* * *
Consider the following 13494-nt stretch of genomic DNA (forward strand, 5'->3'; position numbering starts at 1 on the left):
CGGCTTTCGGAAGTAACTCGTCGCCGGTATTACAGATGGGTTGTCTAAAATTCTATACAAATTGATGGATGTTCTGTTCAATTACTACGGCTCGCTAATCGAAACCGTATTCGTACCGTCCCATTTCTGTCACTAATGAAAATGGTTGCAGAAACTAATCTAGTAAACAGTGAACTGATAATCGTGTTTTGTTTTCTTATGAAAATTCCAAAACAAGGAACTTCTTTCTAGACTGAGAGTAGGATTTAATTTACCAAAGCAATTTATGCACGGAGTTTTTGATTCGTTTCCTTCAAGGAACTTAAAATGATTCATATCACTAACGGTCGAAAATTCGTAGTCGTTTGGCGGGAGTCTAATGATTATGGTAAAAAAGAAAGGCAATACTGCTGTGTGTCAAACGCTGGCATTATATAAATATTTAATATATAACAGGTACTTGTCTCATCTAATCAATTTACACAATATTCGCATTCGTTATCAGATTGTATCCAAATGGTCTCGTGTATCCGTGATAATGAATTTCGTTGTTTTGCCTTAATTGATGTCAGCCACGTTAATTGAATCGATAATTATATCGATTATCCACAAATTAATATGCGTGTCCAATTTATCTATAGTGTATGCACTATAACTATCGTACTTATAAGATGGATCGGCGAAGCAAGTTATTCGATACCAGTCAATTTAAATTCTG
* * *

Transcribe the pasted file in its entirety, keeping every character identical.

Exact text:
Consider the following 13494-nt stretch of genomic DNA (forward strand, 5'->3'; position numbering starts at 1 on the left):
CGGCTTTCGGAAGTAACTCGTCGCCGGTATTACAGATGGGTTGTCTAAAATTCTATACAAATTGATGGATGTTCTGTTCAATTACTACGGCTCGCTAATCGAAACCGTATTCGTACCGTCCCATTTCTGTCACTAATGAAAATGGTTGCAGAAACTAATCTAGTAAACAGTGAACTGATAATCGTGTTTTGTTTTCTTATGAAAATTCCAAAACAAGGAACTTCTTTCTAGACTGAGAGTAGGATTTAATTTACCAAAGCAATTTATGCACGGAGTTTTTGATTCGTTTCCTTCAAGGAACTTAAAATGATTCATATCACTAACGGTCGAAAATTCGTAGTCGTTTGGCGGGAGTCTAATGATTATGGTAAAAAAGAAAGGCAATACTGCTGTGTGTCAAACGCTGGCATTATATAAATATTTAATATATAACAGGTACTTGTCTCATCTAATCAATTTACACAATATTCGCATTCGTTATCAGATTGTATCCAAATGGTCTCGTGTATCCGTGATAATGAATTTCGTTGTTTTGCCTTAATTGATGTCAGCCACGTTAATTGAATCGATAATTATATCGATTATCCACAAATTAATATGCGTGTCCAATTTATCTATAGTGTATGCACTATAACTATCGTACTTATAAGATGGATCGGCGAAGCAAGTTATTCGATACCAGTCAATTTAAATTCTG